|Publication number||US5535411 A|
|Application number||US 08/401,962|
|Publication date||Jul 9, 1996|
|Filing date||Mar 10, 1995|
|Priority date||Apr 28, 1994|
|Also published as||DE69522255D1, DE69522255T2, EP0679994A2, EP0679994A3, EP0679994B1|
|Publication number||08401962, 401962, US 5535411 A, US 5535411A, US-A-5535411, US5535411 A, US5535411A|
|Inventors||Paul F. Speed, Richard N. Taylor|
|Original Assignee||International Computers Limited|
|Export Citation||BiBTeX, EndNote, RefMan|
|Patent Citations (5), Referenced by (41), Classifications (15), Legal Events (4)|
|External Links: USPTO, USPTO Assignment, Espacenet|
This invention relates to computer systems. More specifically, the invention is concerned with a high-availability computer system comprising two or more processors, one of which acts as a primary processor, and another of which acts as a secondary or backup processor. The intention behind such a system is that, if the primary processor fails, the secondary processor can take over the total identity of the failed processor, thus ensuring that there is no loss in availability of the system to the user. Typically, in such a system, each processor has its own private disk drive or drives, and the system also includes one or more shared disk drives which are shared between the processors.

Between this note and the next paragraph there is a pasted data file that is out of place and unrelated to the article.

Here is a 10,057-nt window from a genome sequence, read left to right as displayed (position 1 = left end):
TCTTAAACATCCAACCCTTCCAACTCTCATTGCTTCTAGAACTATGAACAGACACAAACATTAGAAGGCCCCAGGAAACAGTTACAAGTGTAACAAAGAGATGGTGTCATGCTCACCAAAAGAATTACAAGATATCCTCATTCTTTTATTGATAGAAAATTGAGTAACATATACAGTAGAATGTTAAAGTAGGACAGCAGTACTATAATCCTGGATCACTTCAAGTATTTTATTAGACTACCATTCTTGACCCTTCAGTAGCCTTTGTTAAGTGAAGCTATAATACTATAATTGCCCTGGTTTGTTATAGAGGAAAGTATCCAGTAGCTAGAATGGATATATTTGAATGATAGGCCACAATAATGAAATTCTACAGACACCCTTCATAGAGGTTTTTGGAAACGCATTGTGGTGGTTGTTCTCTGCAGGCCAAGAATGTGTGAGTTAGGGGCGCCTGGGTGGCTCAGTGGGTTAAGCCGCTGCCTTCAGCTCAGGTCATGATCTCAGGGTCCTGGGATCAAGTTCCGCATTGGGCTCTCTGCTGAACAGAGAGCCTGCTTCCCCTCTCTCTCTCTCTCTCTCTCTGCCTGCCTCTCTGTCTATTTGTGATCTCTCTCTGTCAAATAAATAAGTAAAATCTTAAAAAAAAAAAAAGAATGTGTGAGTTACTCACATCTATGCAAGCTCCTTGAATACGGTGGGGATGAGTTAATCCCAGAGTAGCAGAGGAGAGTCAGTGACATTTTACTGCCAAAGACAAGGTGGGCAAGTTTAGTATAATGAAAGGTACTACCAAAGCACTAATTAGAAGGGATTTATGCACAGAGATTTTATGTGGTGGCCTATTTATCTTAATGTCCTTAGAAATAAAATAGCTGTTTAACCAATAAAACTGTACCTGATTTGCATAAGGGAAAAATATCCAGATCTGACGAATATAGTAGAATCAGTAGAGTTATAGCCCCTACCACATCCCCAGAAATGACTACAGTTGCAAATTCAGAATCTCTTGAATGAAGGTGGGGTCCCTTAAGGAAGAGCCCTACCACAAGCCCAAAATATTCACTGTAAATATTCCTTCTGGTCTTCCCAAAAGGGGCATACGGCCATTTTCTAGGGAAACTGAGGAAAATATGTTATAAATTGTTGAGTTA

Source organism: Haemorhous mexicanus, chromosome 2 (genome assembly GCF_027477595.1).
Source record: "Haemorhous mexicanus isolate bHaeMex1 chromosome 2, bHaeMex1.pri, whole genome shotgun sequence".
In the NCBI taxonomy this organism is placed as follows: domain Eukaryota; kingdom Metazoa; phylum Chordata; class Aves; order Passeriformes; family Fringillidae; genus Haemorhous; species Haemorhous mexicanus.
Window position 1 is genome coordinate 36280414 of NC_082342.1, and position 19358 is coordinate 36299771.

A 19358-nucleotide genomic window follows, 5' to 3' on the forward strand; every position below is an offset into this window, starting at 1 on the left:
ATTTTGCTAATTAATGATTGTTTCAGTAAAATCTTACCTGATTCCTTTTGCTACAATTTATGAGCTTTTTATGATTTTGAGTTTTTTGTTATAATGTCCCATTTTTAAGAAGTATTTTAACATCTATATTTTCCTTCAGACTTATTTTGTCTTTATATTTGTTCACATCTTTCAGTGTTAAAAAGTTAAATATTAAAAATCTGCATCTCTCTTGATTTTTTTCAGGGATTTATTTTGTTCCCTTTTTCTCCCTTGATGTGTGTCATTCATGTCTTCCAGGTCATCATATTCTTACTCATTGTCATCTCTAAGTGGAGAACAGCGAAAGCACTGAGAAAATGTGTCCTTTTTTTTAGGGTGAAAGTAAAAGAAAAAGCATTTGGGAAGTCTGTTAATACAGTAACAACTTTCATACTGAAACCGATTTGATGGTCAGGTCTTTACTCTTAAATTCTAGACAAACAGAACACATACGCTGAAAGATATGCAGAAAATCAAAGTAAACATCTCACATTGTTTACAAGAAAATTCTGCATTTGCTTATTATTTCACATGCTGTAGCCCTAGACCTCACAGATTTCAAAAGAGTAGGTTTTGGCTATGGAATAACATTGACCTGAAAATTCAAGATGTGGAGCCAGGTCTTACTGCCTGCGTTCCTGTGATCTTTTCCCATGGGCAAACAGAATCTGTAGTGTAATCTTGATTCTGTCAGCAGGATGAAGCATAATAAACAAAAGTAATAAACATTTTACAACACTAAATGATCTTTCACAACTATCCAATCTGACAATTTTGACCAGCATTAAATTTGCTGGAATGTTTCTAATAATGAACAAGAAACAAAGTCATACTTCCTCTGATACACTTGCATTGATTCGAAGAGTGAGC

The invention is particularly, although not exclusively, concerned with computer systems running under the UNIX operating system (UNIX is a trademark of Unix System Laboratories). Much of a UNIX system's identity is contained within the directory /etc, which is part of the root filesystem and is normally held on the processor's private system disk. This includes information about users and their passwords, the system's network address, details of which filesystems are currently mounted and available to the system, and the startup processes of specific applications. However, a problem with this is that, when the secondary processor takes over from a failed primary processor, it may not have the most up-to-date version of this information available on its private system disk. For example, if users have changed their passwords, the new password information will be available only on the system disk of the failed processor.